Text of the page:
Jocelyn Schoreitz, a close friend of Andrea’s, said that the verdict shows that the jury believes that Andrea had no involvement in her husband’s murder. She said Andrea has never been in trouble with the law before and that it was clear Andrea had no knowledge of the murder. She said the claim that Andrea hindered the investigation with her lies is only “speculation.”

Paul Sims, a friend of Rusty’s, got on the stand and said he believes Rusty would want Andrea to be with their children. He doesn’t believe that Andrea going to jail will help their children, and won’t bring Rusty back.

Candace Keilin, another friend of Andrea’s, said she saw the children for the first time in a long time on Thursday night and that they were happy and smiling. She said the children need their mom, especially because they had already lost their dad.

Herbert Greenberg, Andrea’s father, took the stand next and asked that Andrea spend no time in prison. He said Rusty was like a son to him, and that a “delusional murderer took Rusty from us” and that his daughter may have not said “the right thing at the right time to the right people” but that to this day, Andrea is still grieving the loss of her husband. He said the children need their mother and that society would not benefit from the loss of Andrea.

After the impact statements, the Defense attorney approached and made his statement. He said that Andrea should not have to serve any time in prison.

“The criminal justice system has been hell bent on destroying this woman’s life.”

He said he has never seen anything like it before in his life. He brought up how Andrea was initially charged with murder, aggravated assault, and racketeering, and was “vilified in the press.” He called her a “good woman” who is “frightfully intelligent” and said that Andrea is only guilty of lying about her romantic affair, and that Andrea had no involvement in her husband’s murder. He asked for five years probation “from the bottom of his heart and the bottom of his soul.”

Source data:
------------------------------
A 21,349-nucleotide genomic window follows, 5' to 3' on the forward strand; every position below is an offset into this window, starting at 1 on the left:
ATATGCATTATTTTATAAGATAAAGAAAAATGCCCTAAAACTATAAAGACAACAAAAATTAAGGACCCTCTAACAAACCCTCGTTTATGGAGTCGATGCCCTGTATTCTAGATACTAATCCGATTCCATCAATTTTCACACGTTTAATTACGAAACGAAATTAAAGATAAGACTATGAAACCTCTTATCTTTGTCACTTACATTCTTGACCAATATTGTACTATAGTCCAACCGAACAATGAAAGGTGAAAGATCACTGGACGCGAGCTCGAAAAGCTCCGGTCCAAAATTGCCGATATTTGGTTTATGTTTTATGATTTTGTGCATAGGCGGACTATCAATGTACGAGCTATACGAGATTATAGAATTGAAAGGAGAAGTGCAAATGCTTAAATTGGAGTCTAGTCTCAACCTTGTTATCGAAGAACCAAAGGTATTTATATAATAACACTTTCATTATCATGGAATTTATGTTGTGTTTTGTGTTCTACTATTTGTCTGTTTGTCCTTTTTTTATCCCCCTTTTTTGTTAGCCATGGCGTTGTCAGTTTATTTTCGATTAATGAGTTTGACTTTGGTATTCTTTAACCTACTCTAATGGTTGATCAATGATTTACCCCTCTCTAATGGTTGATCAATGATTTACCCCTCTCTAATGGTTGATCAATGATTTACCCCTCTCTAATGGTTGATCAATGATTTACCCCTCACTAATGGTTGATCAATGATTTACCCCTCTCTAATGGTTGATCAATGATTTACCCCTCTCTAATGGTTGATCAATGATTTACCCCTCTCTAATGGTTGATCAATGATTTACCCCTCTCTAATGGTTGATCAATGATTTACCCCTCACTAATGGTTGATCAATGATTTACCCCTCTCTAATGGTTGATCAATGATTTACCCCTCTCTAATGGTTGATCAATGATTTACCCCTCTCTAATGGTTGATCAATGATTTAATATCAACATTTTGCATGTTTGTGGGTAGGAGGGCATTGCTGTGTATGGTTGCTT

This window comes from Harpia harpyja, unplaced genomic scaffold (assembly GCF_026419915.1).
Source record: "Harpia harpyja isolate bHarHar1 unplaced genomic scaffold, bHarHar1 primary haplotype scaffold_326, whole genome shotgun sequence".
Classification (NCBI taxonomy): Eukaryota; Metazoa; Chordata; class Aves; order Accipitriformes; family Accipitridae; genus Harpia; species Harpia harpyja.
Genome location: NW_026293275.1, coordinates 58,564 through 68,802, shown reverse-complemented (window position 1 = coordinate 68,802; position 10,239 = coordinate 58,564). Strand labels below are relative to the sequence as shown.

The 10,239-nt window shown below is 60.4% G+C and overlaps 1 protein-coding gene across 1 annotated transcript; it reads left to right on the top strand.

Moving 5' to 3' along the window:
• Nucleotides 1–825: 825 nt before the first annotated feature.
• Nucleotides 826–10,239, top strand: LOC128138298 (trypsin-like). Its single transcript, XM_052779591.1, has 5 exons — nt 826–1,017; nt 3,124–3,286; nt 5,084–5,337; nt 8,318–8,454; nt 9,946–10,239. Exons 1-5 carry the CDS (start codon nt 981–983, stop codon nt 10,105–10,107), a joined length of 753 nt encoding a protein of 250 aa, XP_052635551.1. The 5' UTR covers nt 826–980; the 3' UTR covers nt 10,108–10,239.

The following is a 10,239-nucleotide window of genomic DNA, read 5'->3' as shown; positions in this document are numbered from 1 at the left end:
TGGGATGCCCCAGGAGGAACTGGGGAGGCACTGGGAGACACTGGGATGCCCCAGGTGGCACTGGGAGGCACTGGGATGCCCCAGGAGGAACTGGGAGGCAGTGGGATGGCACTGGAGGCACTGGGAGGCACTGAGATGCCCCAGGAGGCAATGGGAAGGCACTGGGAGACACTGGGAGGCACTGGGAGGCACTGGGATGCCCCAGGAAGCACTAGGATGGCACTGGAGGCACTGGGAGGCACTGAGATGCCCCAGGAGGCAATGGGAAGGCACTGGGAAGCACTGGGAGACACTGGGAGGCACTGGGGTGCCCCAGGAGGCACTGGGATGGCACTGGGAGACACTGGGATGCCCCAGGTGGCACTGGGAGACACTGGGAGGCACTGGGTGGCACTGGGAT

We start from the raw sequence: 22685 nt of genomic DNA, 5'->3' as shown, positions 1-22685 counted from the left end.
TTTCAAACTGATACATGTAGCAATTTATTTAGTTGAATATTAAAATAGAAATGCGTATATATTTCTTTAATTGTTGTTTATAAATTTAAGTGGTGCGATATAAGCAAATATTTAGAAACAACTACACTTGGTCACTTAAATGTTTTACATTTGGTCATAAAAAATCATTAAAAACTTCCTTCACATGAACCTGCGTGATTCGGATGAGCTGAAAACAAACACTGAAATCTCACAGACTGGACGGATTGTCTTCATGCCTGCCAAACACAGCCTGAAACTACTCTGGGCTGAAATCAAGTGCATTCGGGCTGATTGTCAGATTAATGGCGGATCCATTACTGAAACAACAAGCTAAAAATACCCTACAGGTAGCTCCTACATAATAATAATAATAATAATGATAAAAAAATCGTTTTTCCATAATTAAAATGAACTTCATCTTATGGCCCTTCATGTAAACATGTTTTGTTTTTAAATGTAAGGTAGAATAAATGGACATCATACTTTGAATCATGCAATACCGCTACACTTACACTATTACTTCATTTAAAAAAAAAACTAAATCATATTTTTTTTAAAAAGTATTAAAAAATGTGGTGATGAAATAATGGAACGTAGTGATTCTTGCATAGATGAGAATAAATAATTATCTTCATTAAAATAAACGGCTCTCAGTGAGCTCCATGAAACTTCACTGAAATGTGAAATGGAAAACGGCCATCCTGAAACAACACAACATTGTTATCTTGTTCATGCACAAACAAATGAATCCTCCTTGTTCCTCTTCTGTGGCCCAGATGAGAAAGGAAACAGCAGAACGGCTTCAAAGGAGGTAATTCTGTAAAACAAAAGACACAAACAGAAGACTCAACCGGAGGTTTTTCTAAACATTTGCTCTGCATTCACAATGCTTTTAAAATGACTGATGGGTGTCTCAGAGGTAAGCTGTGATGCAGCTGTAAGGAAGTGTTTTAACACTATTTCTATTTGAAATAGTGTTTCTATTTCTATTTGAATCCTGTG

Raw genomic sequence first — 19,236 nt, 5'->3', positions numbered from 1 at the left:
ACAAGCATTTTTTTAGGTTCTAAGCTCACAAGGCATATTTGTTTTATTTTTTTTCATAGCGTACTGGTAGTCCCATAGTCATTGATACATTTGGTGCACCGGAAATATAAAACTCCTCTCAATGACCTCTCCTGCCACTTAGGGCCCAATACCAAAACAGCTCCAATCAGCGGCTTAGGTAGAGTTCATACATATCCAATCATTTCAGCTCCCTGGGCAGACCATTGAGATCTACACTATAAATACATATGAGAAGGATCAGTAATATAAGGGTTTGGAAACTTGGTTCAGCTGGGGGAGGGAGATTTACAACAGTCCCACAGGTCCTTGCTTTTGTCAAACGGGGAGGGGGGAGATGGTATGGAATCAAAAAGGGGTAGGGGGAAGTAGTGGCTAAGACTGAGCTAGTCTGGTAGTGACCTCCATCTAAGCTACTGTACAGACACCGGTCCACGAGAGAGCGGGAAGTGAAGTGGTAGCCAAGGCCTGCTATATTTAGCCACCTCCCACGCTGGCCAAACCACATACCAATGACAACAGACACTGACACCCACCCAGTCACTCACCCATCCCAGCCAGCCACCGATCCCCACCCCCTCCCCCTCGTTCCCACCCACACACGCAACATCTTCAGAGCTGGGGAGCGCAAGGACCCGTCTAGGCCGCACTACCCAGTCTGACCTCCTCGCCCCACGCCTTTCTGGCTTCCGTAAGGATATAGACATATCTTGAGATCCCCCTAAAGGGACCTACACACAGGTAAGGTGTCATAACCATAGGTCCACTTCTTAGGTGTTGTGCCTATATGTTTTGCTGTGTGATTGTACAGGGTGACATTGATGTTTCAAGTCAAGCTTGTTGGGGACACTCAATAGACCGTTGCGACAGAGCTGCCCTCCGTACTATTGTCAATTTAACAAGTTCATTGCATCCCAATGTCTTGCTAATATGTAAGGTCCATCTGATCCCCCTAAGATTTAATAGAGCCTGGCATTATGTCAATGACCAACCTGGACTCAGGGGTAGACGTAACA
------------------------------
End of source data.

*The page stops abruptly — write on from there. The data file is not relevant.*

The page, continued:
After a short recess, the Judge came back and sentenced Andrea to five years on each charge and then said they are to be run concurrently, with about one year already served. In total, Andrea will be in prison for approximately four years. She will be considered a first time offender, however, and she could get out a lot sooner.

I thought the Prosecution brought up a great point in their closing statement today. While Andrea was on the stand, she never once apologized or acknowledged that she had done anything wrong, which, in my opinion, might have been a big part in her getting jail time, as opposed to probation.

Andrea has 30 days to file an appeal, which many witnesses today referenced doing.

UPDATE: 9/23/13 1:51 PM

The battle for Rusty Sneiderman’s $2 million insurance money has continued between Andrea and Rusty’s family. Last week, both sides met in court. The judge un-freezed the money, which had been frozen since Andrea had been initially charged with murder, and then freezed it again for 90 days. The judge urged both sides to come to a settlement agreement, so the money can go to Rusty’s children. You can read more at the link below.

Read More:

Sneiderman in battle over Rusty’s insurance money